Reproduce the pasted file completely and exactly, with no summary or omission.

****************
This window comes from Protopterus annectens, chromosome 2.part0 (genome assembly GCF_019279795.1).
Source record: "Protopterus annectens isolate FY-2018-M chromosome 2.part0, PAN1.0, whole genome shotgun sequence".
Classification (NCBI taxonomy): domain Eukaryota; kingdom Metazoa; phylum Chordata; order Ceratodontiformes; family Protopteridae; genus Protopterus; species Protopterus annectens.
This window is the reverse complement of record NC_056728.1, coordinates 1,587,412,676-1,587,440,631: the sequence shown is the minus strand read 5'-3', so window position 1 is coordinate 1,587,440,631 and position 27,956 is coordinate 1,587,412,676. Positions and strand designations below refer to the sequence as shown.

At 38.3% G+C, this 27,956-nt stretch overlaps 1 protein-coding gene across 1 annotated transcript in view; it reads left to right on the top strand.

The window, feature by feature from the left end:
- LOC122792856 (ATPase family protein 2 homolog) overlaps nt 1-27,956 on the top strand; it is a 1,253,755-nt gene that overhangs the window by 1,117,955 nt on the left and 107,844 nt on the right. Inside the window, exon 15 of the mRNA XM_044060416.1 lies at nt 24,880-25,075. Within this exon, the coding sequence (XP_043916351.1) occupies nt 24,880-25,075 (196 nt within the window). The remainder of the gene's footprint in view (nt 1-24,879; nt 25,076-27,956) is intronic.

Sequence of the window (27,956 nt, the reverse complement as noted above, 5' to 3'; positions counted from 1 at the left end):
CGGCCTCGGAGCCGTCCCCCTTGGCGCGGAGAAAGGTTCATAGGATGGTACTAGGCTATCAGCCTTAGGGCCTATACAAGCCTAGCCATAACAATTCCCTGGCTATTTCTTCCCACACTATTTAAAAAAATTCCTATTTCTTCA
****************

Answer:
This window comes from Protopterus annectens, chromosome 2.part0 (genome assembly GCF_019279795.1).
Source record: "Protopterus annectens isolate FY-2018-M chromosome 2.part0, PAN1.0, whole genome shotgun sequence".
Classification (NCBI taxonomy): domain Eukaryota; kingdom Metazoa; phylum Chordata; order Ceratodontiformes; family Protopteridae; genus Protopterus; species Protopterus annectens.
This window is the reverse complement of record NC_056728.1, coordinates 1,587,412,676-1,587,440,631: the sequence shown is the minus strand read 5'-3', so window position 1 is coordinate 1,587,440,631 and position 27,956 is coordinate 1,587,412,676. Positions and strand designations below refer to the sequence as shown.

At 38.3% G+C, this 27,956-nt stretch overlaps 1 protein-coding gene across 1 annotated transcript in view; it reads left to right on the top strand.

The window, feature by feature from the left end:
- LOC122792856 (ATPase family protein 2 homolog) overlaps nt 1-27,956 on the top strand; it is a 1,253,755-nt gene that overhangs the window by 1,117,955 nt on the left and 107,844 nt on the right. Inside the window, exon 15 of the mRNA XM_044060416.1 lies at nt 24,880-25,075. Within this exon, the coding sequence (XP_043916351.1) occupies nt 24,880-25,075 (196 nt within the window). The remainder of the gene's footprint in view (nt 1-24,879; nt 25,076-27,956) is intronic.

Sequence of the window (27,956 nt, the reverse complement as noted above, 5' to 3'; positions counted from 1 at the left end):
CGGCCTCGGAGCCGTCCCCCTTGGCGCGGAGAAAGGTTCATAGGATGGTACTAGGCTATCAGCCTTAGGGCCTATACAAGCCTAGCCATAACAATTCCCTGGCTATTTCTTCCCACACTATTTAAAAAAATTCCTATTTCTTCA